## 1400 2017.583 2017   Aug  2.5000007
## 1401 2017.667 2017   Sep  1.6066672
## 1402 2017.750 2017   Oct -0.2266665
## 1403 2017.833 2017   Nov  0.7766663
## 1404 2017.917 2017   Dec -0.4133331

Now, construct a ggplot2 multi-panel (e.g. “faceted”) plot. The plot will be constructed with a lowess-smoother line in the background, overplotted by the annual values of each month in a separate panel.

The plot seems quite wide relative to the vertical space occupied by each monthly time series, which makes it difficult to notice any trends in the daa. The aspect of the ratio can be adjusted, guided by the Bill Cleveland’s notion of “banking to 45 (degrees)”. The function bank_slopes() in the package ggthemes can find the aspect ratio that optimizes that notion for a single time series (here, the values for December):

## [1] 0.04973474

A good first-guess aspect ratio can then be found by multiplying this value by the number of panels. However, experience shows that multiplying by the half the number of panels provides a more pleasing result:

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4 Hovmöller and horizon plots

The rasterVis package provides a couple of interesting Lattice-type plots that can be used to visualize 3-D data (usually a function of latitude, longitude and time). The Hovmöller plot is a 2-D time/space diagram, where, for example, zonal (E-W) or meridional (N-S) averages are plotted relative to time. The horizon plot plots multiple time series (here average values for individual latitudinal zones) in a way that allows common trends to be visualized.

The data set used here is the NOAA Extended Sea-Surface Temperature (SST) data. There is considerable set up to do first, which illustrates some of the necessary data wrangling the goes on before a visualization can be constructed. First the “observed” monthly values are read, then the long-term means, and then anomalies are calculated. The data are read using the ncdf4 packages, which allows more flexibility in reading the data than does the raster package, and the resulting array is converted to a raster brick before plotting.

4.1 Set up

Read the SST data:

Get longitude, latitudes and time:

## [1]  0  2  4  6  8 10
## [1] 88 86 84 82 80 78
## [1]  180   89 1983
## $hasatt
## [1] TRUE
## 
## $value
## [1] "days since 1800-1-1 00:00:00"

Note that longitudes run from 0 to 360 degrees E, while latitudes run from 90 N to 90 S. The the N to S layout of latitudes (and of the data) will require various flipping of data arrays later.

Convert time:

## [1] 19723 19754 19782 19813 19843 19874
## [1] 79896 79927 79957 79988 80019 80047
## [1] "1854-01-01 UTC" "1854-02-01 UTC" "1854-03-01 UTC" "1854-04-01 UTC" "1854-05-01 UTC" "1854-06-01 UTC"
## [1] "2018-10-01 UTC" "2018-11-01 UTC" "2018-12-01 UTC" "2019-01-01 UTC" "2019-02-01 UTC" "2019-03-01 UTC"

Now get the SST data

## [1]  180   89 1983

Close the netCDF file:

Flip the latitudes and data so that the data are layed out with the origin in the “lower left” of the map:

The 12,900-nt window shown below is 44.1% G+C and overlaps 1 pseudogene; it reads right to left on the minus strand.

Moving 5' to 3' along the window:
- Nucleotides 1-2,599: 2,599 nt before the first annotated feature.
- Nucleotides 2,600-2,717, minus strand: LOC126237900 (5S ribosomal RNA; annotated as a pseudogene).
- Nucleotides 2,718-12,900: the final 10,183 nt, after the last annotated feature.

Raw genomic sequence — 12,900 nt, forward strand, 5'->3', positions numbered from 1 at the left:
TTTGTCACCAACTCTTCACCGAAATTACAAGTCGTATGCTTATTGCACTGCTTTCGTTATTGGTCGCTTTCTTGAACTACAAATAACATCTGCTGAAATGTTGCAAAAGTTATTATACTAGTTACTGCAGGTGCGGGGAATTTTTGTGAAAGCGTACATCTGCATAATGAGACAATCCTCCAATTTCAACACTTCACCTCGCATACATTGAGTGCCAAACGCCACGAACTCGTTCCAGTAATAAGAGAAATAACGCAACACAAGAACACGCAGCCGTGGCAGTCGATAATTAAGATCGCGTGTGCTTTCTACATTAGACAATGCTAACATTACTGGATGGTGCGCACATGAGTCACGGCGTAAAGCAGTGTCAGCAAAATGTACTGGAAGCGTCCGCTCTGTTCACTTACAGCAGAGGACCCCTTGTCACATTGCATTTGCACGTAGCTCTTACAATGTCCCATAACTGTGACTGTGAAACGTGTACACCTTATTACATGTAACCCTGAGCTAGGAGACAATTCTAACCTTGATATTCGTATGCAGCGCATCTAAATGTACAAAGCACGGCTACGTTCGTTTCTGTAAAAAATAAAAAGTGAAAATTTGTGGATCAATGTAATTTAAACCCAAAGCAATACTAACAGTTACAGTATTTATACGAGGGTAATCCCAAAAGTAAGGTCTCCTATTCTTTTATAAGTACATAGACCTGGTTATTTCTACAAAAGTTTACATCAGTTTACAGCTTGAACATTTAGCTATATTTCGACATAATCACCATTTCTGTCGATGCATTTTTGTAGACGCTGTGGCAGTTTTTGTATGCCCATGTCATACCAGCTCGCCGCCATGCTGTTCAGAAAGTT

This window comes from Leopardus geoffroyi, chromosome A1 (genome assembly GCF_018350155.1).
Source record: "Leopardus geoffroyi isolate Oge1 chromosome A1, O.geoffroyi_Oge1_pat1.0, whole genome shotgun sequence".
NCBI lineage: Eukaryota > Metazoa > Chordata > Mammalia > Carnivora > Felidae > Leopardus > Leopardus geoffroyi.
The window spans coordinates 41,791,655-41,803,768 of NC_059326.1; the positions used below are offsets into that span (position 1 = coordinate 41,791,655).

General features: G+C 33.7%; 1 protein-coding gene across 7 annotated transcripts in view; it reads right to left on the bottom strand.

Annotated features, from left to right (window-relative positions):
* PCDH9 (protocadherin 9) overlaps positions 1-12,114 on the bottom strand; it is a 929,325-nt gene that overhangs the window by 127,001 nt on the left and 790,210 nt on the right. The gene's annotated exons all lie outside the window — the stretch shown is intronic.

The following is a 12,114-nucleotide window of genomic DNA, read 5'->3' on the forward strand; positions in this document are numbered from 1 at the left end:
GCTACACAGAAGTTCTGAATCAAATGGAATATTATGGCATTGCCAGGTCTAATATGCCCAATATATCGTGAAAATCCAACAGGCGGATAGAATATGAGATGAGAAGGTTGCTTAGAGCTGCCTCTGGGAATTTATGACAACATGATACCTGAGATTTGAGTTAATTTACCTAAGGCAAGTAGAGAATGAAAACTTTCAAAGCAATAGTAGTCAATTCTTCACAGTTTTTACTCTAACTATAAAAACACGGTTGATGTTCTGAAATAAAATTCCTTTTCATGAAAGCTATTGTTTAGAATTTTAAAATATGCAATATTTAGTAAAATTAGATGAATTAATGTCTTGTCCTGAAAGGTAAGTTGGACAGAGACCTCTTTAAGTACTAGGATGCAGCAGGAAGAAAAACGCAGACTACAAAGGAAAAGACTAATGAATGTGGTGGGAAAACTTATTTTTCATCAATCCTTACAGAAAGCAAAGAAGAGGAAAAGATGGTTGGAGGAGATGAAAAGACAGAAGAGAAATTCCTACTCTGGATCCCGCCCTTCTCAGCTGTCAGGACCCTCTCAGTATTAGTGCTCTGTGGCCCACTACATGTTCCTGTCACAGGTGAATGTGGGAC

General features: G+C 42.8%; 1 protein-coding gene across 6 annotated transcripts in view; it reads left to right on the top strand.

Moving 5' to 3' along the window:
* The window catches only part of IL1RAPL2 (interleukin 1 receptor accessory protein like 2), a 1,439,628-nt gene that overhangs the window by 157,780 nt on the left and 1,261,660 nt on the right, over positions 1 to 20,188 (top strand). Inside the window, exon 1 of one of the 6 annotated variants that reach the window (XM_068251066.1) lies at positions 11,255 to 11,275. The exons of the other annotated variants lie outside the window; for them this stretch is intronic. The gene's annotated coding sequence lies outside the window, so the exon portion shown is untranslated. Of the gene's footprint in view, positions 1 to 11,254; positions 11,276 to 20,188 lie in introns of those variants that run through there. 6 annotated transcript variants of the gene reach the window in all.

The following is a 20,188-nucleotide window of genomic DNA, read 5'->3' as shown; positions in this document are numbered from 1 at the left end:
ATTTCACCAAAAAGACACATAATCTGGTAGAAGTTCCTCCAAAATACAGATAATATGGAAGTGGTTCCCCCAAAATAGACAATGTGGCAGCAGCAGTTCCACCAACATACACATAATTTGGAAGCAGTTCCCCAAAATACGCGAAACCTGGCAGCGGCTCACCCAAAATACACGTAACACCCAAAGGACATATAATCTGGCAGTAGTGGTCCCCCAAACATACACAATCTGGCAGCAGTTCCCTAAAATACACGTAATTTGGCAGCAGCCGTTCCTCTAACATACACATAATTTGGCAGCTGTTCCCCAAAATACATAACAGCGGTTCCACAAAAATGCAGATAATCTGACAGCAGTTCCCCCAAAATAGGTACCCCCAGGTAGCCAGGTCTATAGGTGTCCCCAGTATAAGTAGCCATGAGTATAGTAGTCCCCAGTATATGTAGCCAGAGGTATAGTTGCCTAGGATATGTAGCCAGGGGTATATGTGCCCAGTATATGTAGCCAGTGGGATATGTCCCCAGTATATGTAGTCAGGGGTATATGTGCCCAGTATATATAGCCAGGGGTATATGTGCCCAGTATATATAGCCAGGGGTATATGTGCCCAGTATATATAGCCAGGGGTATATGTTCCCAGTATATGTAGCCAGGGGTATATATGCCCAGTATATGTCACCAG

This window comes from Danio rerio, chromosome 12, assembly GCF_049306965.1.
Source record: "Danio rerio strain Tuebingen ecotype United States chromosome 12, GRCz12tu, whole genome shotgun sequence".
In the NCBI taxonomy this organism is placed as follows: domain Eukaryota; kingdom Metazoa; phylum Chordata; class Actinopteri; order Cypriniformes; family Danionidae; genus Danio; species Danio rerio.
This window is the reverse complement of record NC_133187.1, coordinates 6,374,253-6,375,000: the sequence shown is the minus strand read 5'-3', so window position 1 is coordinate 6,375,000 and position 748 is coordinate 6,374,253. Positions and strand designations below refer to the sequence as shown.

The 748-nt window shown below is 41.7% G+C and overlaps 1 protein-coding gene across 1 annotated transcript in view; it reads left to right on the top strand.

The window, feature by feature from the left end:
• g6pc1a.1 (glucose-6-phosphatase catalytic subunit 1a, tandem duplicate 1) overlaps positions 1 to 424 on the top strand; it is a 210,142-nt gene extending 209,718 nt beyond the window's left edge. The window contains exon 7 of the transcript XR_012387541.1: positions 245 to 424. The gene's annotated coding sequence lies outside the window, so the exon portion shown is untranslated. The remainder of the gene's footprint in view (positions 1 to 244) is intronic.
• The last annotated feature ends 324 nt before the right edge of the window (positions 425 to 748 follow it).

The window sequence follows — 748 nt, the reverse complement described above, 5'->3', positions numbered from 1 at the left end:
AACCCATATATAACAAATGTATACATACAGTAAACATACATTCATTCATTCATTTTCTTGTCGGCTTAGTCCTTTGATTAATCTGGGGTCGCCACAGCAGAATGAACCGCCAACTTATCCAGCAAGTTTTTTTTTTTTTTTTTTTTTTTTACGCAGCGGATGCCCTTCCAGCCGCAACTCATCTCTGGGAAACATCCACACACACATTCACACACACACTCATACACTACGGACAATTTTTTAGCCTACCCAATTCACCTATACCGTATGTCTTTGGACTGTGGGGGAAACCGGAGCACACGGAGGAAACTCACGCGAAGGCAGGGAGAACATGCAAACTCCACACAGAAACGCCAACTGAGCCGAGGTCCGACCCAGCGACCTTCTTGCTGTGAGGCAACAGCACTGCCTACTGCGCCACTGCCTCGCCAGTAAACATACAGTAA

##  [1] -88 -86 -84 -82 -80 -78 -76 -74 -72 -70 -68 -66 -64 -62 -60 -58 -56 -54 -52 -50 -48 -46 -44 -42 -40
## [26] -38 -36 -34 -32 -30 -28 -26 -24 -22 -20 -18 -16 -14 -12 -10  -8  -6  -4  -2   0   2   4   6   8  10
## [51]  12  14  16  18  20  22  24  26  28  30  32  34  36  38  40  42  44  46  48  50  52  54  56  58  60
## [76]  62  64  66  68  70  72  74  76  78  80  82  84  86  88

Note that in many cases, it’s desireable to have longitudes run from -180 to 180. This could be done by using the following code, but in the current example, this is NOT done to facilitate looking at plots focused on the Pacific.

Get a levelplot to check that the data has been read correctly:

Inspection of the time range of the data reveals that there are few months from 2019 in the data array. Get rid of these

## [1]  180   89 1980
## [1] "1854-01-01 UTC" "1854-02-01 UTC" "1854-03-01 UTC" "1854-04-01 UTC" "1854-05-01 UTC" "1854-06-01 UTC"
## [1] "2018-07-01 UTC" "2018-08-01 UTC" "2018-09-01 UTC" "2018-10-01 UTC" "2018-11-01 UTC" "2018-12-01 UTC"

Now get the long-term means (which have the same longitudes and latitudes as the monthly values, so no need to get those).:

## [1] 12
## $hasatt
## [1] TRUE
## 
## $value
## [1] "days since 1800-1-1 00:00:00"
## [1] 180  89  12

Flip the data (but not the latitudes; they are already in the right order):

Again, the data could also be rotated, but that’s not done here:

Map the data to check that it’s been read in ok:

Get the beginning and ending years

## [1] 1854 2018  165   12

Now get the anomalies:

Map the data to check the anomalies:

4.2 Hovmöller

The first Hovmöller plot attempts to reproduce the NOAA ESRL PSD Hovmöller plot of tropical Pacific temperatures between 3.5 S and 3.5 N along a transect from the Indian ocean to the eastern Pacific [View Plot]. Set up for selecting those data by getting the longitude j and latitude k indices of the bounding box:

## [1]  21  40 141 280  43  -4  47   4

Now create a raster brick from the 3-D array of anomalies, selecting data from the Pacific region just defined. Also just get data from 1989 onwards:

## class      : RasterBrick 
## dimensions : 5, 121, 605, 360  (nrow, ncol, ncell, nlayers)
## resolution : 1.983471, 1.6  (x, y)
## extent     : 40, 280, -4, 4  (xmin, xmax, ymin, ymax)
## crs        : +proj=longlat +datum=WGS84 +ellps=WGS84 +towgs84=0,0,0